A Volunteering Award of just £2500 from the College helped to train six Tanzanian rural clinical officers in emergency dentistry and oral health promotion within Chato District, and helped directly provide dental treatment for over a thousand patients in the space of just two weeks. Andrew Paterson from Bridge2Aid tells us more in this article, which his reprinted from the latest edition of our membership magazine “College voice”
Chato District has a population of 365,000 people. In this area there are two fully trained dental staff, the district dental officer and a dental therapist. Additionally there are five clinical officers who provide oral health education and emergency dentistry. The district dental officer and the dental therapist have no functioning dental drills and no access to any restorative materials. In rural parts of the developing world like Chato, lack of access to emergency dental care leaves many with constant debilitating pain and infection which can affect livelihoods and lives. With significant inequality, access to safe dental care is almost non-existent in rural areas in many sub-Saharan African countries like Tanzania. The World Health Organisation (WHO) recognises oral disease as a major public health problem. In addition, oral health is worsened in rural areas as multinational companies such as Coca Cola provide cheap sugared carbonated drinks where there is lack of access to safe drinking water. UNICEF statistics indicate that basic safe drinking water is available to only 50% of Tanzanians and 37% of rural Tanzanians. Patients in rural areas are in most instances unaware of the benefits of tooth brushing and use of a fluoride toothpaste. There is thus a dire need to train rural health workers in the delivery of appropriate oral health education and emergency dentistry to their rural communities.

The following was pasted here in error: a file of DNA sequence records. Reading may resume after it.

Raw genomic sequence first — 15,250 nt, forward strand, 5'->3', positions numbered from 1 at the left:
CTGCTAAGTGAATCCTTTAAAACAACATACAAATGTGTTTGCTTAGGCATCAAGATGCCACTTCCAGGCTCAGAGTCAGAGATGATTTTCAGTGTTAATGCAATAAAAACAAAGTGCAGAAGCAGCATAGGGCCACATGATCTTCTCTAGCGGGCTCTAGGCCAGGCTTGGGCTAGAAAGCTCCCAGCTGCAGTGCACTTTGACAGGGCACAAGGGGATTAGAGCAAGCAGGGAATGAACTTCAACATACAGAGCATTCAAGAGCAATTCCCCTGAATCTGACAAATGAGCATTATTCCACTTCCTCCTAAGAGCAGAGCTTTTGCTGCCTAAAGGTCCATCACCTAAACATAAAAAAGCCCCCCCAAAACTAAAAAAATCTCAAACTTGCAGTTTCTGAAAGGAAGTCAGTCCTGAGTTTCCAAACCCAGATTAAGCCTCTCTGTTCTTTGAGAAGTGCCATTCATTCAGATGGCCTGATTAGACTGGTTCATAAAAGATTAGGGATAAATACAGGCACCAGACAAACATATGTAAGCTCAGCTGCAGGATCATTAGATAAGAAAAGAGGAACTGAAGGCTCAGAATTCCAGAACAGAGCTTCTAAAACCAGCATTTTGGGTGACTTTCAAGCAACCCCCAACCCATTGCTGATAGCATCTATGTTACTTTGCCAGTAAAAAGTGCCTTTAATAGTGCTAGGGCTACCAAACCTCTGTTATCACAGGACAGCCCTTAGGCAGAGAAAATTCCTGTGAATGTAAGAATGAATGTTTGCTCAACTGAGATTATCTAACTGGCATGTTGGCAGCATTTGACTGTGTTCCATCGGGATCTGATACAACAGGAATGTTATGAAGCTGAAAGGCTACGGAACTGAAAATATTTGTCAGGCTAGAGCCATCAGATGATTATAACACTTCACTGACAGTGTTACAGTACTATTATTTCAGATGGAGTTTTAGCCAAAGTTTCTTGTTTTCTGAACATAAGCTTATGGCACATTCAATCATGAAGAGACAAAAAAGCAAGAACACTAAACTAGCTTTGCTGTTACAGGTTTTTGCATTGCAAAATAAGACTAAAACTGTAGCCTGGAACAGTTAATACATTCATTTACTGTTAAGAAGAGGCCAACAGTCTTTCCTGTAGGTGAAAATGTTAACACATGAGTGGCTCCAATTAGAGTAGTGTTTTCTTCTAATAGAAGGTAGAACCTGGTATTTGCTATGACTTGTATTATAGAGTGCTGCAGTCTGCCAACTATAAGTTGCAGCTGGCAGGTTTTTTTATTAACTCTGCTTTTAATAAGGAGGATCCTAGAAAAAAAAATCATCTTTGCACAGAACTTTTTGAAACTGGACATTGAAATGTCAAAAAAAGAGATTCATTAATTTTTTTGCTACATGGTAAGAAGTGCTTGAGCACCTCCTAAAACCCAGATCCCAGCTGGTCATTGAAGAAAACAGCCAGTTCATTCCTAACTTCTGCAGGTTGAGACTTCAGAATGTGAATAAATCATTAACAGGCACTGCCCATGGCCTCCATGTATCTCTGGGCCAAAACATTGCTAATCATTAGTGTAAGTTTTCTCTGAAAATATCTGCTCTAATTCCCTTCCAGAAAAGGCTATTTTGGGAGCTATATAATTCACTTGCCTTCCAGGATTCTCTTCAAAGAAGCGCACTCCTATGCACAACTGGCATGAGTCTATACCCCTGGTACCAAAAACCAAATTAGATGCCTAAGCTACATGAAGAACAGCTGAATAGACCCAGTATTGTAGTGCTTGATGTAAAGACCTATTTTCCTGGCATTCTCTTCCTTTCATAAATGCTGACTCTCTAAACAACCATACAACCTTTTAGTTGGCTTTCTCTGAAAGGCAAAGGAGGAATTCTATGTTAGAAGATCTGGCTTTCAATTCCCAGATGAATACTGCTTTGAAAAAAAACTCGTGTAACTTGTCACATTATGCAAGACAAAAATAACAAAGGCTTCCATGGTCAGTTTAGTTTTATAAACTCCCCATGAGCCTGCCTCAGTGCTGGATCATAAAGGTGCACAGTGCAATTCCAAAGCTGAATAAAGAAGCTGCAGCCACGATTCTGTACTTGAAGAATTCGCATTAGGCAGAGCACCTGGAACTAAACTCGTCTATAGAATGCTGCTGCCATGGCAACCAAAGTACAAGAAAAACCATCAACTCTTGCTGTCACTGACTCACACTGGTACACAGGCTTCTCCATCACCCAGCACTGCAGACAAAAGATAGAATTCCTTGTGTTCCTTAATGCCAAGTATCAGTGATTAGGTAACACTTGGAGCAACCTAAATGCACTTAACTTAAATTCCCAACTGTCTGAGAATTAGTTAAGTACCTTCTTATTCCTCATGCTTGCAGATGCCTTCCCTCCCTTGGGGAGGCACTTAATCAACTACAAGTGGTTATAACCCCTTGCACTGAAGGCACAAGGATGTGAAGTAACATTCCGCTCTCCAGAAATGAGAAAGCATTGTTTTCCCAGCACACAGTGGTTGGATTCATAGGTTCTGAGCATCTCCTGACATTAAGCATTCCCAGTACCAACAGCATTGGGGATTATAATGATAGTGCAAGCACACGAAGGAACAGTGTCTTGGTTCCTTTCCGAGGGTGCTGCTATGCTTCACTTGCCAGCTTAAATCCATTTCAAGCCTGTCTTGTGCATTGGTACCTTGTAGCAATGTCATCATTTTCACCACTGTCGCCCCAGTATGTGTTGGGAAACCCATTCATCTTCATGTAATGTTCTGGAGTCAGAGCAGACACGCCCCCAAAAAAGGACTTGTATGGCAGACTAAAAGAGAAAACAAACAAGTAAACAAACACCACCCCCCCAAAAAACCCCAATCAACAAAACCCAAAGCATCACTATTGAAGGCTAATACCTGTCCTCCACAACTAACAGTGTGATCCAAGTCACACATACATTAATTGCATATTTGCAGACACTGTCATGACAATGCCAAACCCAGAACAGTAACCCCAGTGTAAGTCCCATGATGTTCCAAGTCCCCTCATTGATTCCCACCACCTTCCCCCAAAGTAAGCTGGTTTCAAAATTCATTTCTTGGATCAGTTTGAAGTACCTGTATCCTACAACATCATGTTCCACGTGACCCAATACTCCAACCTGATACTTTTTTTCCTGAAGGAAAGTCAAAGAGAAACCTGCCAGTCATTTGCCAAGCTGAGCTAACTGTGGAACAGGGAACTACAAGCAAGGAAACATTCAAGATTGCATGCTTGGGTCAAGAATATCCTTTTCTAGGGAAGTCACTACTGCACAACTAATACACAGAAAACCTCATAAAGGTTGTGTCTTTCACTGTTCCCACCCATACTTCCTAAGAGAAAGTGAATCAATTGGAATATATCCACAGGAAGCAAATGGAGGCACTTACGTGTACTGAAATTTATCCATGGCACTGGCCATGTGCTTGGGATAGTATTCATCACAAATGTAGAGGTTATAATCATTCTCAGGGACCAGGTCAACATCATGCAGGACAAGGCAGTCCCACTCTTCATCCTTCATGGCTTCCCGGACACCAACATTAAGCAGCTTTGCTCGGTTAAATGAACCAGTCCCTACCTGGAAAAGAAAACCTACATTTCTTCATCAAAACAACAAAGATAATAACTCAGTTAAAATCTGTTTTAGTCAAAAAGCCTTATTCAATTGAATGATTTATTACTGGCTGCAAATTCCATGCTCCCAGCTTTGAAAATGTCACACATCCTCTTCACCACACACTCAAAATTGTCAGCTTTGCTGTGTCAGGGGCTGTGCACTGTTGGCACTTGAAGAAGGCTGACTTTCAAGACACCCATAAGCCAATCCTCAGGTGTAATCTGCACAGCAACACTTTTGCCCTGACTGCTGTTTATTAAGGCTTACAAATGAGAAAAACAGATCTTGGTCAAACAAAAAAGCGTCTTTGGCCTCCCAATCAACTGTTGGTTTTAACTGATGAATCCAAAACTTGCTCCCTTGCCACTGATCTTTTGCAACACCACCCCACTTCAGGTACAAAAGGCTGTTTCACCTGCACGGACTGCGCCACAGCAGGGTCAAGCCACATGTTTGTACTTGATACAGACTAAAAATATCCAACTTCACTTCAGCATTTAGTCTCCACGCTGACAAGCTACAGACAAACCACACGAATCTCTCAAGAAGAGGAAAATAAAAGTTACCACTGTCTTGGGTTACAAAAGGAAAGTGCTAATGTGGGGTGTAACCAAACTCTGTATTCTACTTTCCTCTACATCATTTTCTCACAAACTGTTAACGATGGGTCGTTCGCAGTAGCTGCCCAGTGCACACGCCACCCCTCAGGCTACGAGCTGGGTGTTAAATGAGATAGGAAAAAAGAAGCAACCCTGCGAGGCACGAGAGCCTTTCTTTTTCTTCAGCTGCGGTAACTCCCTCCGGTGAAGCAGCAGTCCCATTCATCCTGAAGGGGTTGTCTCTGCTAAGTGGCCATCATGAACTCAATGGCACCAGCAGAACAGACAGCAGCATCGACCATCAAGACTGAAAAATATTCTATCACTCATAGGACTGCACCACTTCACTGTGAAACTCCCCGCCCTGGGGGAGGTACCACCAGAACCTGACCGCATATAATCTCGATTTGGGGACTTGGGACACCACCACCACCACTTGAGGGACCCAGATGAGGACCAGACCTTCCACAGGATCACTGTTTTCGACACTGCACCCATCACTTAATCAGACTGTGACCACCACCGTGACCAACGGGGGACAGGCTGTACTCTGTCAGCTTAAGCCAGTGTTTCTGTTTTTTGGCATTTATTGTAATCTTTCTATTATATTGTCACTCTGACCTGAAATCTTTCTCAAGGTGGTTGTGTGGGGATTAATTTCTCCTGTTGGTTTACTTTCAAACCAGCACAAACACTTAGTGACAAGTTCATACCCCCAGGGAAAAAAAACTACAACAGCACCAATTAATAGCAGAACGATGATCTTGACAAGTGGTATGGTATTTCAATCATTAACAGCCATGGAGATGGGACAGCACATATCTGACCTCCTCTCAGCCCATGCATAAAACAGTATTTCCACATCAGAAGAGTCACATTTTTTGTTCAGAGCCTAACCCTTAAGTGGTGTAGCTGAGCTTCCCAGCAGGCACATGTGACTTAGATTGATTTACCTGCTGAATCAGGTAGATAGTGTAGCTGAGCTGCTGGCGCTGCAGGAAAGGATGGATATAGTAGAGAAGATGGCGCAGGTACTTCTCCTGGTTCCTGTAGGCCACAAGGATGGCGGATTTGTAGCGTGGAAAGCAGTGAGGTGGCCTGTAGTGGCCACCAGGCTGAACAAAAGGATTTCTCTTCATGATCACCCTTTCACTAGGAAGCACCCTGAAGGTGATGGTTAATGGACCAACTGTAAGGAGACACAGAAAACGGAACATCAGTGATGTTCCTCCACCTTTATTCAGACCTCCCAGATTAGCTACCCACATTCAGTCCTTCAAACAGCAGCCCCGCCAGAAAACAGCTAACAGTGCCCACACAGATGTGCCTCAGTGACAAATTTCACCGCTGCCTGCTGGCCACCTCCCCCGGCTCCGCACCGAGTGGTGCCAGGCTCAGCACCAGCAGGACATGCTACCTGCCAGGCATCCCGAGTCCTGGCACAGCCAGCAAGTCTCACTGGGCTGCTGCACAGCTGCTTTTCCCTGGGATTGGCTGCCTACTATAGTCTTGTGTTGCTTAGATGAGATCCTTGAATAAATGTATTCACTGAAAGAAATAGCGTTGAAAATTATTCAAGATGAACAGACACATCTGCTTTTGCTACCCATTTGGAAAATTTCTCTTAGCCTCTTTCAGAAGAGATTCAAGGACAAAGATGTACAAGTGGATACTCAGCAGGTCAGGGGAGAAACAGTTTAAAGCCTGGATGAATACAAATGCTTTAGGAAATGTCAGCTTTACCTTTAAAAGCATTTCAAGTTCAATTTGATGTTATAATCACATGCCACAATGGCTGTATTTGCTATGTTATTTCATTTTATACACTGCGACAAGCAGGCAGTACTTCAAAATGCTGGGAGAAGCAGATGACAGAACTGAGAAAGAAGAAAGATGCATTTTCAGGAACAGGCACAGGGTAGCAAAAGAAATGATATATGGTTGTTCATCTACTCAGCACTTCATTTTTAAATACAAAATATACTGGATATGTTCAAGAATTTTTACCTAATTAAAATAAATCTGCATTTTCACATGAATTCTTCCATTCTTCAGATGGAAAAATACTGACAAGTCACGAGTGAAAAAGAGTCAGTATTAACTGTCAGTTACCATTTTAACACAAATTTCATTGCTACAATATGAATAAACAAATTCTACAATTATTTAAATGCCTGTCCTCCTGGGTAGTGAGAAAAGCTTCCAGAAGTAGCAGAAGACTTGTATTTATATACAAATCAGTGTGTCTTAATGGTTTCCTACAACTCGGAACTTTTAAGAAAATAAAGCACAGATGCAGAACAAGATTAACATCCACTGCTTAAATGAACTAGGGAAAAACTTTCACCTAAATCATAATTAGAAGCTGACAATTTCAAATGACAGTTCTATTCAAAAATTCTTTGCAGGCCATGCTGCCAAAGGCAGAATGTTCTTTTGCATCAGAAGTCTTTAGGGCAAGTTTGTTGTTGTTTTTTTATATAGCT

The main aim of this programme was to train six Tanzanian rural clinical officers in emergency dentistry and oral health promotion. In this instance one of the six clinical officers was the clinical officer for Chato Prison. The additional benefit of this was that, with the training of this clinical officer, for the first time prisoners in the district would have access to emergency dentistry and oral health promotion.
The secondary aim of our project was to provide relief of pain for the patients who attended the programme. In Chato District access to safe, basic dental care for the majority of the rural population is impossible unless they happen to live next to a health centre or dispensary where a clinical officer has been previously trained. These largely subsistence farmers simply do not have the means to travel to areas where access to care is possible. Many patients present to the programme for treatment having suffered with dental pain for over 10 years.